Notes:

The Balanced vs. Unbalanced Forces Concept Builder is an adjustable-size file that displays nicely on smart phones, on tablets such as the iPad, on Chromebooks, and on laptops and desktops. The size of the Concept Builder can be scaled to fit the device that it is displayed on. The compatibility with smart phones, iPads, other tablets, and Chromebooks make it a perfect tool for use in a 1:1 classroom.

 

Teaching Ideas and Suggestions:

This Concept Builder is intended for use near the early stages of a learning cycle on Newton's second law of motion. In fact, we view its usefulness as effectively bridging the gap between Newton's First Law and Newton's Second Law of motion. We recommend that it be used prior to constructing free-body diagrams and Newton's second law. The goal of the activity is to help students mentally relate representations of acceleration with the presence of an unbalanced force (and to relate representations of constant velocity motion with the presence of balanced forces). The representations include:
 
  • Free-body diagrams
  • Dot diagrams
  • Position-Time Graphs
  • Velocity-Time Graphs
  • Position-Time Tables
  • Velocity-Time Tables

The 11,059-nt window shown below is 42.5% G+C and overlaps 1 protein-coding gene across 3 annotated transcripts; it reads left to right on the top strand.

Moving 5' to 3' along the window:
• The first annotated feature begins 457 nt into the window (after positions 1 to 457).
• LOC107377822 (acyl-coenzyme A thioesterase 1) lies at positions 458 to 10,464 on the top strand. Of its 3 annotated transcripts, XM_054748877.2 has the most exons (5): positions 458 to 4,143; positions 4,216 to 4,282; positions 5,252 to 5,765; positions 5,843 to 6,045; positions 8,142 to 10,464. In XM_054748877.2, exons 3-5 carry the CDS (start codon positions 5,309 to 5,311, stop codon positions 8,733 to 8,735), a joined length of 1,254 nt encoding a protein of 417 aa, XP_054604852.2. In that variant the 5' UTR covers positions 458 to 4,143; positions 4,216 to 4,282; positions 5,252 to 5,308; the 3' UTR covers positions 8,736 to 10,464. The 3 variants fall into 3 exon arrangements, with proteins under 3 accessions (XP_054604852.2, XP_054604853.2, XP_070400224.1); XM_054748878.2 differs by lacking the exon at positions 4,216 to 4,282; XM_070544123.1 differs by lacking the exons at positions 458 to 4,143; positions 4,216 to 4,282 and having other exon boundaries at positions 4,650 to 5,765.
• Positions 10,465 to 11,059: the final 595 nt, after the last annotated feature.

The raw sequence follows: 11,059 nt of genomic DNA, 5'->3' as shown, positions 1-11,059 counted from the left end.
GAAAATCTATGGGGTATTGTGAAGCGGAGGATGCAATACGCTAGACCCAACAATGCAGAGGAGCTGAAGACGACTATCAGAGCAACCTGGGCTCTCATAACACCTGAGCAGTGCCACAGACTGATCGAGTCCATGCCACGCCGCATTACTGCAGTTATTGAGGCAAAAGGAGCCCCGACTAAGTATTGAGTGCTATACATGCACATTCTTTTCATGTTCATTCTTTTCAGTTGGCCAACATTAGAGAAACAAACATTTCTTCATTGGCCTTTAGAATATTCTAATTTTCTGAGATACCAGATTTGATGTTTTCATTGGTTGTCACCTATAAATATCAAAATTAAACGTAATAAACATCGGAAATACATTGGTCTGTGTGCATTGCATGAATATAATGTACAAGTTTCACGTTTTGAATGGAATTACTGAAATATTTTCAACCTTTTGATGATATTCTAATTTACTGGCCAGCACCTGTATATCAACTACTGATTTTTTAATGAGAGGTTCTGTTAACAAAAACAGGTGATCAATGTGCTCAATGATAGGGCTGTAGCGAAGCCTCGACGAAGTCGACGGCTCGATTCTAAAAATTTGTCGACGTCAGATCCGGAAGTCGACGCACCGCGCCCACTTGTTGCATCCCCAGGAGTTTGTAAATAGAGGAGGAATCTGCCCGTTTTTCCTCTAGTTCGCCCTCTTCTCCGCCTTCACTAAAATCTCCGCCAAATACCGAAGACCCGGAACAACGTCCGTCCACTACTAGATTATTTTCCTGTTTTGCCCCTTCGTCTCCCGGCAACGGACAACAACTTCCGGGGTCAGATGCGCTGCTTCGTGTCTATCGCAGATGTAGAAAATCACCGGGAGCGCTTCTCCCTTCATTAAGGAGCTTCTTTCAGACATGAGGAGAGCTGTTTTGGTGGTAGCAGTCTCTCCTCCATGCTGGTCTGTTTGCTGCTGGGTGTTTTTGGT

This Concept Builder was intended as an in-class activity. After some discussion of the second law and some review of kinematic representations of motion, allow students an opportunity to interact with the questions. The Concept Builder includes three levels of difficulty. Teachers using the Concept Builder with their classes should preview the activity (or view the Questions in the separate file) in order to judge which levels would be most appropriate for their students. Each representation is followed up with two questions that students must successfully answer; the questions are: Is this object speeding up, slowing down, or moving with a constant speed? and Are the forces acting on the object balanced or unbalanced? There is some redundancy from one level to another level with each level including questions from the easier levels along with four more representations. Our summary of the three levels is as follows:
 
  • Apprentice Level (easiest): Includes four situations involving Free-Body Diagrams
  • Master Level (moderate difficulty): Includes the four situations from the Apprentice Level along with four situations that include position-time graphs and dot diagrams.